Info Service on Health Issues (Mar19/03)
In an effort to discover what drives the spread of antibiotic resistance, researchers examined soil samples in the Arctic, one of the most remote inhabited places on earth.
They detected traces of 131 different antibiotic-resistant genes (ARGs) responsible for the spread of superbugs.
These included the blaNDM-1 gene first found in urban India some 5000 miles away from Svalbard, an archipelago in Norway close to the North Pole.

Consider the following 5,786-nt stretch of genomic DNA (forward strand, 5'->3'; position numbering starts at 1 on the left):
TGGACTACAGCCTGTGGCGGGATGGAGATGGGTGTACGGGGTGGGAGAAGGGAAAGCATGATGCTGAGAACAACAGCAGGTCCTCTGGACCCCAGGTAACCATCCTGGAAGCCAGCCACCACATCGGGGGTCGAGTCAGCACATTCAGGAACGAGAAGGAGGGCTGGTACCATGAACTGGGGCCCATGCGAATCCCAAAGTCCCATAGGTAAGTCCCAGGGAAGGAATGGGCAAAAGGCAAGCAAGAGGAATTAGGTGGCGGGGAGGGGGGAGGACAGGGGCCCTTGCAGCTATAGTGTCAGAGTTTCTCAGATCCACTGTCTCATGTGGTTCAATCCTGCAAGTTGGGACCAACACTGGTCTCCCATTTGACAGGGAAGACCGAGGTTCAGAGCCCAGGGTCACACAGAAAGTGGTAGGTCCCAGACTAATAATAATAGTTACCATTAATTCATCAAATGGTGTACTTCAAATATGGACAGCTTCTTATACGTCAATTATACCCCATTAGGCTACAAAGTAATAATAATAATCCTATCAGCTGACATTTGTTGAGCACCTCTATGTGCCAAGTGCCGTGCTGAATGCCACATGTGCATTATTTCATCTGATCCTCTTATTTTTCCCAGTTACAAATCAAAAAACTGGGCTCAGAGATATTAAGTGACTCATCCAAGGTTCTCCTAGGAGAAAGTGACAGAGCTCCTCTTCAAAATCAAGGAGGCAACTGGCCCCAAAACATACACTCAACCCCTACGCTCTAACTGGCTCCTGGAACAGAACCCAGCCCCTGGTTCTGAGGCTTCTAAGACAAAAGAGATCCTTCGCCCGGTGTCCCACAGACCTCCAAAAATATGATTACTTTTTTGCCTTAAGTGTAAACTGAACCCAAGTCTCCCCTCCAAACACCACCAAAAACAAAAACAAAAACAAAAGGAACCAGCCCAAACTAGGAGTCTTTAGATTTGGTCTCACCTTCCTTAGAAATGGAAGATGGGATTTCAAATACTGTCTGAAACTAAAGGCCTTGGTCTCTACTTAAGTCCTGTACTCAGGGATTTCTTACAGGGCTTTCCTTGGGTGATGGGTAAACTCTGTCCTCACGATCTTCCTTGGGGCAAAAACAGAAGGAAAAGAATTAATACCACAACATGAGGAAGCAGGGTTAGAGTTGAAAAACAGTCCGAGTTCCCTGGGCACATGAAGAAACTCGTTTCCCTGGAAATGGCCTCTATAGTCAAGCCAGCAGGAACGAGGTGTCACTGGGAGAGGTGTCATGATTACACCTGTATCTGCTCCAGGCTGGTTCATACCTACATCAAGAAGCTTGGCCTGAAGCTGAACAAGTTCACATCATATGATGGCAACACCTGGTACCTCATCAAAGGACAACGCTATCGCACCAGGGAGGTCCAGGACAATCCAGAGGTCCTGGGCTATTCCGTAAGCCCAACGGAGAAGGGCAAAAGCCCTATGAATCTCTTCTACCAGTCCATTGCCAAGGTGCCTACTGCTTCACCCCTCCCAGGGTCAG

Scientists think this particular gene was possibly carried by faeces of migratory birds, wildlife and even human beings.
The rapid and far-reaching spread of antibiotic resistance confirms that solutions to antibiotic resistance are a global rather than a local challenge.
The researchersí study was published in Environment International and was reported in Science Alert (https://www.sciencealert.com/bad-news-we-just-found-antibiotic-resistant-genes-in-one-of-the-most-remote-places-on-earth).